Freecodecamp offers a basic JavaScript course that teaches you the programming language with ES5 syntax. Students then graduate to a separate curriculum with ES6 syntax.

This prepares you for interviews. You might have to describe the difference between a variable declaration with ES5 keyword “var” vs. using the ES6 keyword “let”.

Freecodecamp works well in this regard with its presentation of the material. The learning platform is very similar to the platform used for their HTML and CSS lessons.

You Don’t Know JavaScript Series, Kyle Simpson (online, free; print, $)

URL: YDKJS screenshot

Alt text : You don’t know JavaScript Github Repo

Kyle Simpson’s You Don’t Know JavaScript is a series of books about the programming language. The first edition of the series is available in its entirety. The second edition is currently a work-in-progress, but as new books are finished, they are made available in Simpson’s Github repository.

Simpson starts from the very beginning and steps through concepts progressively. This method works very well for any beginner looking to learn all the weird idiosyncrasies that can occur in JavaScript.

The series is also available in paperback ($).

Eloquent JavaScript , Marijn Haverbeke (online, free; print, $)

Eloquent JavaScript is one of the gold standards in references on learning how to write JavaScript with best practices. This book is a fantastic resource for solidifying concepts you have learned with some beginning JS tutorials mentioned above. It is in an online book format with a built-in IDE for end-of-chapter exercises. If you prefer an actual tangible product, there is an option for purchasing as well.

This portion of the article covers the surface of information available to you to learn web development. If you can work through even half of these tutorials, you are well on your way to a new career in web development.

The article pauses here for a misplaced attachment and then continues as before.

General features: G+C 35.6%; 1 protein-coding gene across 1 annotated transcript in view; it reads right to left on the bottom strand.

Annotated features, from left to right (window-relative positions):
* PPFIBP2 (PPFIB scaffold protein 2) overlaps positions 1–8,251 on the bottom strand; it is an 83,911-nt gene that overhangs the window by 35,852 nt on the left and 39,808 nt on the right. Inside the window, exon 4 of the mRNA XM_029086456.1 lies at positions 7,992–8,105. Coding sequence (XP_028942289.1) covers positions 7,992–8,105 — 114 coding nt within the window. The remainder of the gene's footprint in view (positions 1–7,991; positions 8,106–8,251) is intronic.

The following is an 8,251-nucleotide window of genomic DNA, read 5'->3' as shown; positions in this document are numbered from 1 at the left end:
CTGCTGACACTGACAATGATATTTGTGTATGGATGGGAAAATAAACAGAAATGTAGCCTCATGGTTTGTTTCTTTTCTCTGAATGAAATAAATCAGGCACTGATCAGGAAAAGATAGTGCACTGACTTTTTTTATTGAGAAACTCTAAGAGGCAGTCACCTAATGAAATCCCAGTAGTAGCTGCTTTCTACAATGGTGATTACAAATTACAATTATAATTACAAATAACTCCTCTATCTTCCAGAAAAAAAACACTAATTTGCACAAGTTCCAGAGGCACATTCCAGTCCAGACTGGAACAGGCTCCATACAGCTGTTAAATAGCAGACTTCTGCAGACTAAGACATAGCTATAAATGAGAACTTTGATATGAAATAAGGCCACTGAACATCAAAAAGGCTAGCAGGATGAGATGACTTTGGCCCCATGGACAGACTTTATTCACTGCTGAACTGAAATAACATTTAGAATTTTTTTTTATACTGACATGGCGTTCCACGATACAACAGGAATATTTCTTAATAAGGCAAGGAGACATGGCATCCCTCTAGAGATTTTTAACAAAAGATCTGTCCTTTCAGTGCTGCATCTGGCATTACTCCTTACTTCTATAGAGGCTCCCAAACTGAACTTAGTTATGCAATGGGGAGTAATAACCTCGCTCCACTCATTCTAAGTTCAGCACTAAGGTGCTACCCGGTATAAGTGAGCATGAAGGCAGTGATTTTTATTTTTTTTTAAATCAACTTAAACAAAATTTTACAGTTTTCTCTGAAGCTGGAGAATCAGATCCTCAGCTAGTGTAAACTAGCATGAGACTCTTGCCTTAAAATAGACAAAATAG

Mobile Development

Mobile application development encompasses pretty much anything you would create for your smartphone. Most companies specialize in either Android or iOS development, but some developers choose to do both. The challenge that comes with mobile development is that you have to think about creating apps to meet user expectations without losing efficiency.

Why choose mobile development over web development? It’s all about what you’d like to do, what’s available in your area, and what types of problems you’d like to solve. In this section, we’ll talk about the differences between learning Android and iOS development. We’ll discuss the languages you’ll need to start learning to create mobile applications.


Android development involves the use of Java to create applications. Google has started to encourage developers to use Kotlin for their newer Android apps.

Coming into the mobile development field with no knowledge possibly of either language, you have a choice to make. Should you learn Java, Kotlin, or both?

My answer will always be: the more you learn, the better. Learning Java will make learning Kotlin easier since Kotlin is essentially a more efficient way to write Java. Java and Kotlin share many of the same concepts, but Kotlin is less verbose.

Of course, please go with whatever is more popular in your area. If you see more job opportunities asking for Kotlin experience, go with Kotlin; if you see more asking for Java experience, go with Java.

Here are a few tutorials in both languages to help get you started:

Learn Java , Codecademy (online, free)

Codecademy is at it again with another great tutorial to learn the basics of Java. They have an interactive environment that has an IDE, along with tutorials, to lead you through a basic Java curriculum.

Java Programming Basics , Charles Mulic on Udemy (online,  free)

Udemy has a fairly short free course on Java programming that starts with beginner concepts such as variables, types, and classes. Mulic covers how to get started with the Java SDK so that you can quickly practice coding. This is a helpful primer to help you get started before you get to more difficult topics.

Kotlin Tutorial for Beginners: Basics and Fundamentals for Android , smartherd

This is one of the only tutorials that talks about programming basics in addition to teaching about the Kotlin language. This works great if you need a lecture-style video to help you along.